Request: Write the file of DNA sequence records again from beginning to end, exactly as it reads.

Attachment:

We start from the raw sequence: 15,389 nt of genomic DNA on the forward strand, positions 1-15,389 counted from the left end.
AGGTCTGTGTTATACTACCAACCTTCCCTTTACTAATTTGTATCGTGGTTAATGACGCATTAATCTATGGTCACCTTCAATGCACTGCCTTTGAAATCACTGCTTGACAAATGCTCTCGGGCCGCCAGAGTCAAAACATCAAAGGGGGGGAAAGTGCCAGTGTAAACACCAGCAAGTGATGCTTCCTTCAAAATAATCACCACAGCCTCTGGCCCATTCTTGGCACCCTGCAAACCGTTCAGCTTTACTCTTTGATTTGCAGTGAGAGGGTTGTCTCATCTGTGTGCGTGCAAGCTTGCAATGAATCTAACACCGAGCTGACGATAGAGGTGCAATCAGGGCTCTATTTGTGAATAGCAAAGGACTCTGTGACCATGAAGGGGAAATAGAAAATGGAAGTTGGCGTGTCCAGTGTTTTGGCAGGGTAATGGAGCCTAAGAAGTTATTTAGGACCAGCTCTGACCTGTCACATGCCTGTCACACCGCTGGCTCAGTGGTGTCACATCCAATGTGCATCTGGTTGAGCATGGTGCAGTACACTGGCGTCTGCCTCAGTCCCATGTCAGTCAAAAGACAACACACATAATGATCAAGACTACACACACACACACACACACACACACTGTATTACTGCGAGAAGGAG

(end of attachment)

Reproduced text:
We start from the raw sequence: 15,389 nt of genomic DNA on the forward strand, positions 1-15,389 counted from the left end.
AGGTCTGTGTTATACTACCAACCTTCCCTTTACTAATTTGTATCGTGGTTAATGACGCATTAATCTATGGTCACCTTCAATGCACTGCCTTTGAAATCACTGCTTGACAAATGCTCTCGGGCCGCCAGAGTCAAAACATCAAAGGGGGGGAAAGTGCCAGTGTAAACACCAGCAAGTGATGCTTCCTTCAAAATAATCACCACAGCCTCTGGCCCATTCTTGGCACCCTGCAAACCGTTCAGCTTTACTCTTTGATTTGCAGTGAGAGGGTTGTCTCATCTGTGTGCGTGCAAGCTTGCAATGAATCTAACACCGAGCTGACGATAGAGGTGCAATCAGGGCTCTATTTGTGAATAGCAAAGGACTCTGTGACCATGAAGGGGAAATAGAAAATGGAAGTTGGCGTGTCCAGTGTTTTGGCAGGGTAATGGAGCCTAAGAAGTTATTTAGGACCAGCTCTGACCTGTCACATGCCTGTCACACCGCTGGCTCAGTGGTGTCACATCCAATGTGCATCTGGTTGAGCATGGTGCAGTACACTGGCGTCTGCCTCAGTCCCATGTCAGTCAAAAGACAACACACATAATGATCAAGACTACACACACACACACACACACACACACTGTATTACTGCGAGAAGGAG